Date: Wednesday, July 14, 2021
Source: Supply Chain Dive
- Levi Strauss is now shipping most of its product through the U.S. East Coast amid a continued "challenge in Long Beach," CEO Chip Bergh said in an earnings call last week.
- Delays have been built into lead times for the 20% of products the brand still ships through the West Coast, Bergh said, who is also the company's president and director. Levi's declined to comment on this story.
- Supply chain issues cost Levi's "half a point of growth" or "in the range of $7 million to $8 million in the quarter," according to Bergh. "Our expectation for the second half is there will continue to be challenges, but we're going to be airfreighting more."
It is not the first time Levi's has talked about shifting cargo volumes due to supply chain disruptions. The brand reduced its manufacturing operations in China from 16% in 2017 to less than 2% in 2019 in an attempt to shield its supply chain from trade wars.
A few months ago Levi's faced a different problem: inventory shortages were leading to lost sales.
A surge in demand was the leading cause of these shortages, but supply chain issues did not help. A global container shortage was already challenging the movement of goods in the first half of 2021, when an import boom caused congestion in the ports of Los Angeles and Long Beach. At the same time, spikes in cases of COVID-19 disrupted both production and distribution worldwide, leading, for example, to congestion in Yantian, China.
Faced with these challenges, various brands chose to absorb the higher one-time costs of airfreight than lose revenues from out-of-stocks.
During last quarter's earnings call, Executive Vice President and CFO Harmit Singh said the company resorted to airfreighting more products to help keep goods in stock.
But as supply chain disruptions have continued for months, companies are adjusting their long-term plans.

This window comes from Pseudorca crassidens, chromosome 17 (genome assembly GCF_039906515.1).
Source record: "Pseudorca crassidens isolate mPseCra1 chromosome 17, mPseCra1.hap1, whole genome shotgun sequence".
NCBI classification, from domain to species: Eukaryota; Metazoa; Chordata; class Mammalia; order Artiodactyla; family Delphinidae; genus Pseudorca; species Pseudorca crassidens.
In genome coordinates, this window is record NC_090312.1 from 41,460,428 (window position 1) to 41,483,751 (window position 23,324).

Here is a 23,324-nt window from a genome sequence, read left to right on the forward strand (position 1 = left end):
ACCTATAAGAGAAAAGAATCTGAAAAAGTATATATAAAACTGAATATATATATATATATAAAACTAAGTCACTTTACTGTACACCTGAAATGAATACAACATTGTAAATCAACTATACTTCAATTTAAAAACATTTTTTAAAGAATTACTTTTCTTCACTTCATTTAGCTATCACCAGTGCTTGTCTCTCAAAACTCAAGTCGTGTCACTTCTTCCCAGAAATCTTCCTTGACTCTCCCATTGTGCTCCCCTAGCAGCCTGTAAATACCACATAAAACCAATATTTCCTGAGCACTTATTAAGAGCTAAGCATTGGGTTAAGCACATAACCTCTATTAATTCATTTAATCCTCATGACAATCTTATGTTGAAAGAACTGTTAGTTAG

"Chip referred to us airfreighting product in the second half and we've built in that into our gross margin guidance," Singh said during the Q2 earnings call. "Our assumption is longer term we will revert back to the old norm of shipping the products so we may not need to airfreight as much."
The decision to divert freight was one of many actions Levi's supply chain team took to mitigate disruptions and plan for the future.
"A lot of people are talking about not being able to get containers, not being able to get onto a ship," said Bergh. "The team has done an extraordinary job on getting us guaranteed space, guaranteed pricing as well, which is helping us to control our costs."
Looking ahead, Levi's also negotiated limits to cost increases through mid-2022, opened a new owned-and-operated distribution center in Nevada and tested AI-driven forecasting, according to executives.
But the improvements to forecasting, in particular, are key to the company's long-term supply chain strategy.
"Results from our first wave test showed that AI-driven demand forecasting improved accuracy," Bergh said. "So, scaling it should enable more precise inventory investment, lead to less markdowns and clearance, prevent waste, and enhance sustainability, all of which will improve our margins."